The Baucus healthcare bill is causing some amount of confusion over ‘tax cuts’ of late.

In the modified chairman’s mark of the Finance Committee health bill (the Baucus bill) the proposal is to legislate $463 billion in tax credits.  This sounds like $463 billion in tax cuts, but it’s not: the Joint Committee on Taxation says that “72 percent of the exchange credit would be in excess of an individual’s tax liability.”  In other words, people would be getting more money than they owed.  Thus, it mostly isn’t a tax break, but a spending program.

As such, the CBO is going to score $333 billion of the credit as spending instead of tax relief ($130 billion lowers actual tax liability).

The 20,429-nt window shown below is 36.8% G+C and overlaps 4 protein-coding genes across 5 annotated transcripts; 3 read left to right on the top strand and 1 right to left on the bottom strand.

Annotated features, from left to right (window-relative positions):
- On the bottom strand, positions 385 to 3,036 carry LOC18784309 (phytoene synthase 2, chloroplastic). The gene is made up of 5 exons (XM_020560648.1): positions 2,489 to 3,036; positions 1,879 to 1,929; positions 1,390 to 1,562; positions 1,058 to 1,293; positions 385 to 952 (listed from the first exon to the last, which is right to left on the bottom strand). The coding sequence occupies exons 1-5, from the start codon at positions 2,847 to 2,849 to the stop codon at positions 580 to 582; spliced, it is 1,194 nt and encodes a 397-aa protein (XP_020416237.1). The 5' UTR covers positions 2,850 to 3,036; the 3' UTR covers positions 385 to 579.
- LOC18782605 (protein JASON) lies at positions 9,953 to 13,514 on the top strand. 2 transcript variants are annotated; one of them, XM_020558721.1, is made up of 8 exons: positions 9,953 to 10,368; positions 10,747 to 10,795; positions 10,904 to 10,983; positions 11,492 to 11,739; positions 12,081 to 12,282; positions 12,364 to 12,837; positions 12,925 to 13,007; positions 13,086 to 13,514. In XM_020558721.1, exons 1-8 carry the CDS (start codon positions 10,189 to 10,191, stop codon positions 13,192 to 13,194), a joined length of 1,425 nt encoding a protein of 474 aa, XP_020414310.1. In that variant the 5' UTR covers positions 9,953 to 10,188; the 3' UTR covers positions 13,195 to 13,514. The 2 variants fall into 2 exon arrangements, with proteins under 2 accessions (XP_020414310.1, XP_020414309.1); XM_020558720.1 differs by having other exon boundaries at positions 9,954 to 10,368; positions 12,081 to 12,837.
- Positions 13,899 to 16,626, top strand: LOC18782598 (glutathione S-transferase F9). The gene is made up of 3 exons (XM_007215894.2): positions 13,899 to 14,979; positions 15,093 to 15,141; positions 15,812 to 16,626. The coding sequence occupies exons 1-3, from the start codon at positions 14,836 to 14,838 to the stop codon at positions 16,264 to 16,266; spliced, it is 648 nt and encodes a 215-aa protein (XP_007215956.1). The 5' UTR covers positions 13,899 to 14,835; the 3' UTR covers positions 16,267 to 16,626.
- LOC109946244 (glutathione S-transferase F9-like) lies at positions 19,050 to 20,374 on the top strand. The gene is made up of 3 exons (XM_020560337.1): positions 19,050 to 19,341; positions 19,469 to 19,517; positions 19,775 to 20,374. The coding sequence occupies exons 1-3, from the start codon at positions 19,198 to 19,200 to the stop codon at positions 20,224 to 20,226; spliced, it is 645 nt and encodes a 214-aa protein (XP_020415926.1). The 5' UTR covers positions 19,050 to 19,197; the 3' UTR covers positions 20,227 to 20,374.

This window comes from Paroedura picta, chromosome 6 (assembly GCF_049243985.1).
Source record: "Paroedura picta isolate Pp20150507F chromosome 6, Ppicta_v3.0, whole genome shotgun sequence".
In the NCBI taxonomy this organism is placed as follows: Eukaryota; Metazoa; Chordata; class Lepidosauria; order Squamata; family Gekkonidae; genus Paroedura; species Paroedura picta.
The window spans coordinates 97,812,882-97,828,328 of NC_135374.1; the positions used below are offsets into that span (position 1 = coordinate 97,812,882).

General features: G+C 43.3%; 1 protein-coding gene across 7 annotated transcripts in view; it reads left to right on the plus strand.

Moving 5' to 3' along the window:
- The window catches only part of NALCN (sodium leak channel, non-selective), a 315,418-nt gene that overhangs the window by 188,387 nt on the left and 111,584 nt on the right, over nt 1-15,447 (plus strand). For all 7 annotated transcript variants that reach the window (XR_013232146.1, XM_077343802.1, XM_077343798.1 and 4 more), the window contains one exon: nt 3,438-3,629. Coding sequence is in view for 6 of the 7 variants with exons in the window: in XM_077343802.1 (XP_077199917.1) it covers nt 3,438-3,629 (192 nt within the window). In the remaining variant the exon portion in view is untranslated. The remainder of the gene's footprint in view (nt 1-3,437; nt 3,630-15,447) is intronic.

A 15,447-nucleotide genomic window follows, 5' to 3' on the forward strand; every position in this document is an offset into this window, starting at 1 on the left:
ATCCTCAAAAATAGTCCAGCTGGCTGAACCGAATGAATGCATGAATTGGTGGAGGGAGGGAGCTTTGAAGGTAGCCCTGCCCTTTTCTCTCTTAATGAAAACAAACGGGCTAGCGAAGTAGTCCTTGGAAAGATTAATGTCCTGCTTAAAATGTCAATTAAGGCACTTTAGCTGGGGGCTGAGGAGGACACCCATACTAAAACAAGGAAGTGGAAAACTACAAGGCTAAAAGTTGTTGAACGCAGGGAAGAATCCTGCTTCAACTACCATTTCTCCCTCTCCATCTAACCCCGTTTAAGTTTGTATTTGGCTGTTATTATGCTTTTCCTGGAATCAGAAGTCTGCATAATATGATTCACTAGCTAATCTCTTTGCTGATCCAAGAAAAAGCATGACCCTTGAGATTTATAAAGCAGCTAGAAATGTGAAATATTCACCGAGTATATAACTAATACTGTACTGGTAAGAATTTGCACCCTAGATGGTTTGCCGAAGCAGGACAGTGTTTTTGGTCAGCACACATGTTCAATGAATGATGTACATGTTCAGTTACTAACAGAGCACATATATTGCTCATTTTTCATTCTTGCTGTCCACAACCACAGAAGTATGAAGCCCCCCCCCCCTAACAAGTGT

Unfortunately, the confusion has come as Democrats have said that there will be $463 billion in tax credits, instead of admitting that much of their plan is actually spending programs that will require higher taxes if budget-neutrality remains a goal and further spending cuts are off the table.  (To see more examples of ‘refundable tax credits’ that are actually largely spending programs, click here and here.) Indeed, the chairman’s mark contains $404 billion in tax increases and $130 billion in tax credits (that actually reduce tax liabilities) for a net increase of $274 billion in taxes (which will be mostly paid by those making less than $200,000 a year.)

The Baucus bill would raise taxes by $274 billion.  Raising taxes is bad, but trying to hide it through complex spending programs is worse.